Remember that J-List carries thousands of cool things from Japan, including the really cool miniature "candy toy" (called this because you usually get some ramune or other candy in the box). Our favorites include the full sets of Street Fighter II replica figures, the excellent Urusei Yatsura figures, and the replicas of famous foods found in Japan, like sushi, traditional Japanese dishes and miniature bento boxes sold in train stations all around Japan. Because we want you to be satisfied with these great toys, we go the extra mile for you and create full sets that you can buy -- so there's no need to buy two dozen toys and throw away all the duplicates. Please note that these candy toy items are all out of production, and no more will be available -- so if there's something you want to get, we recommend you get it before our stock runs out.

Sunday, January 04, 2004

Greetings from J-List October 4, 2004

Japan is ecstatic about the achievement of Ichiro, Japan's current favorite son, who beat the record for most hits in a season set back in 1920. The Japanese like nothing more than having one of their own gain recognition around the world, and names like writers Yukio Mishima and Kenzaburo Oe and directors Akira Kurosawa and Hayao Miyazaki have a special place in the hearts of people here because they raised Japan's image internationally. The Japanese are great fans of baseball, and to have one of their own distinguish himself in the Big Leagues like that makes everyone very proud here.

As always, it's interesting to watch the unfolding of American politics from outside the U.S. I can really get a bird's-eye view of my own country, looking in from the outside, and I've had interesting discussions with British, Canadian and Australian expats about various aspects of American politics. As the U.S. election approaches, Japanese newscasters regularly follow the campaign, giving commentary on every facet of the battle for president, which is often a tall order since there are so many differences between America's electoral system and the Parliamentary system that Japan uses. Gaijin like me are able to vote in the election too, thanks to the absentee ballot system, which Japanese are always amazed at -- they don't have anything like that for Japanese living outside of Japan. While I've voted for candidates from both parties in my life, I am personally concerned about one party -- GOP or Democrat -- controlling both houses of Congress as well as the Presidency. I believe it's fundamentally healthier for America when power is shared between both parties, which forces them to struggle and reach compromises that are good for all of us.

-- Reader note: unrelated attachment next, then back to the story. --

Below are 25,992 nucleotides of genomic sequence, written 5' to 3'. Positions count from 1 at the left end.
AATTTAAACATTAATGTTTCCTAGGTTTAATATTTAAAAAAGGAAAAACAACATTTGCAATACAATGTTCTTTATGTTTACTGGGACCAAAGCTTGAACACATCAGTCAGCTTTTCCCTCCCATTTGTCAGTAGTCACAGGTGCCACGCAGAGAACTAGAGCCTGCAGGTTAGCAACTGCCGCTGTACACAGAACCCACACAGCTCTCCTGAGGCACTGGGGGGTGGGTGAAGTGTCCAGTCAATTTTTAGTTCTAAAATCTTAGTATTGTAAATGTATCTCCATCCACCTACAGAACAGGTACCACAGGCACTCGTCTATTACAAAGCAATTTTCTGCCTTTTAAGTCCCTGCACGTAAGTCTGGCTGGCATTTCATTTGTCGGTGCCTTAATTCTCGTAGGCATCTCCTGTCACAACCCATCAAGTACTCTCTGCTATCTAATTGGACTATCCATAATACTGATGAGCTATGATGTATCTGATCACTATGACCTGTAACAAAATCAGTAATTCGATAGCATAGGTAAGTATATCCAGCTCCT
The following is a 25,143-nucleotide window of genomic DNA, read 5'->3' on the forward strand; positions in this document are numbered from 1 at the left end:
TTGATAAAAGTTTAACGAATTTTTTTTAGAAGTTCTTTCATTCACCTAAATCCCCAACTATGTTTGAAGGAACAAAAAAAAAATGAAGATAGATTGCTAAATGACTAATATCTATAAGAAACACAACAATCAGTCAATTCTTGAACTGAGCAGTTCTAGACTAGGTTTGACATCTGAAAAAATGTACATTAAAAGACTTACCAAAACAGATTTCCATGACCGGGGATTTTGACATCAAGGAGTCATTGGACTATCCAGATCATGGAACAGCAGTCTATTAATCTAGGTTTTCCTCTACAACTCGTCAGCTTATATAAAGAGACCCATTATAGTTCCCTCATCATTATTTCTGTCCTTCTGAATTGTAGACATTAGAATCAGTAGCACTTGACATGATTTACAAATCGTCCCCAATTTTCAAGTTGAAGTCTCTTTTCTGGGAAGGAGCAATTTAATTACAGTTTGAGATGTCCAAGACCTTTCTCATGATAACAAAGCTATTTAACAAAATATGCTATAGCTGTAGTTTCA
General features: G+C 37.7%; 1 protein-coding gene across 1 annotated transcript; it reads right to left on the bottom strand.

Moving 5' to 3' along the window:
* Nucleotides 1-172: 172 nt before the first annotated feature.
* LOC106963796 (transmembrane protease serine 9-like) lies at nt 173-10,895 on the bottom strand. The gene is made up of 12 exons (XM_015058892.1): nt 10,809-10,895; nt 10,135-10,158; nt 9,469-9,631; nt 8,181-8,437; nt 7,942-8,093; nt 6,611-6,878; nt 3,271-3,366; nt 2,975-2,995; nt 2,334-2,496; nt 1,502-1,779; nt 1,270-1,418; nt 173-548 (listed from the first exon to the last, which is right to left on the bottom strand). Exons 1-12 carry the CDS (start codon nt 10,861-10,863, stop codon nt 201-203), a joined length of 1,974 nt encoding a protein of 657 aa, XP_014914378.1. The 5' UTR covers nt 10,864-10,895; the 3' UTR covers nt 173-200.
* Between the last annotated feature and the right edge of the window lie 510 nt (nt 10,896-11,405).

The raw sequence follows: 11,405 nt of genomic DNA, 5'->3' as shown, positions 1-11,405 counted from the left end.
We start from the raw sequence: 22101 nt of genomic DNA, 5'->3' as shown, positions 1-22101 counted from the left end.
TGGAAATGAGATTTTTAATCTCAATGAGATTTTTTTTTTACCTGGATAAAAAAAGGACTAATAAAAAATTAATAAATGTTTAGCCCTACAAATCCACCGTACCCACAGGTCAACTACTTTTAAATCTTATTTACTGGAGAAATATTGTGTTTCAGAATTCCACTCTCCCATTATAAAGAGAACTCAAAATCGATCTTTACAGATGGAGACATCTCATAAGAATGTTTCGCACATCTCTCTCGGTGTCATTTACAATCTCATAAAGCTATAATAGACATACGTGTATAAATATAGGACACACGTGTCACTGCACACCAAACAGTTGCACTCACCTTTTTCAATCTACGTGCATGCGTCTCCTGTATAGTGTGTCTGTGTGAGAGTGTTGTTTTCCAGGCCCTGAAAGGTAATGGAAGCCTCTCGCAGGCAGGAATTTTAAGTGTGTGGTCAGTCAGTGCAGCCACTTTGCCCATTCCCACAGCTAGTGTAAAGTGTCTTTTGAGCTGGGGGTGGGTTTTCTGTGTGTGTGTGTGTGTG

Time for some trivia. In case you were wondering what the Japanese use to estimate the size of a person's privates, well, we'll tell you, and then you'll know. Unlike in the U.S., where the size of the hand often indicates male size, here the size of a man's nose in relation to his face supposedly indicates whether or not he is well endowed. So if you've got a large nose and come to Japan, you may find yourself surprisingly popular with girls (although your mileage may vary). In similar silly Japanese fashion, the area inside a woman's ear (the little cavity formed by the bottom of the "S" shape) supposedly indicates the general size of her womanhood.

If you use a XML news reader, you can follow updated J-List products easily with our RSS feed, which lets you easily check your favorite blogs and news sites (the link to our "R" feed is http://www.jlist.com/feed.xml). We'd had some problems with our feed which might have caused errors to appear in some readers, but we believe we've fixed them now. Feedback on our RSS feed is always appreciated.

We have a wonderful update for you today, with many great items. First of all, the first batch of 2005 calendars has come in, and we've posted them to the site post haste -- no waiting! We'll be getting more and more calendars in over the next few weeks, so if the item you want to get still says "preorder" it means those calendars haven't come in yet, but will be in soon, so feel free to order it. We've also gotten our stock of the Otaku Catalog, the collection of essays on otaku culture released at the international symposium on architecture and culture in Venice, Italy. It's very interesting reading for anyone interested in Japan's unique sub-culture.

Remember that J-List carries authentic Japanese "loose socks" in two different sizes, and also carries "socks glue" which you can use to glue your socks to your legs to hold them up. Worn by virtually all Japanese high school girls (except those who go to strict schools where they are forbidden), they look great when bunched up just so. Enjoy a little slice of Japanese fashion culture courtesy of J-List -- they also go great with the authentic high school uniforms we sell, too! Great for cosplay, too.

Greetings from J-List October 4, 2004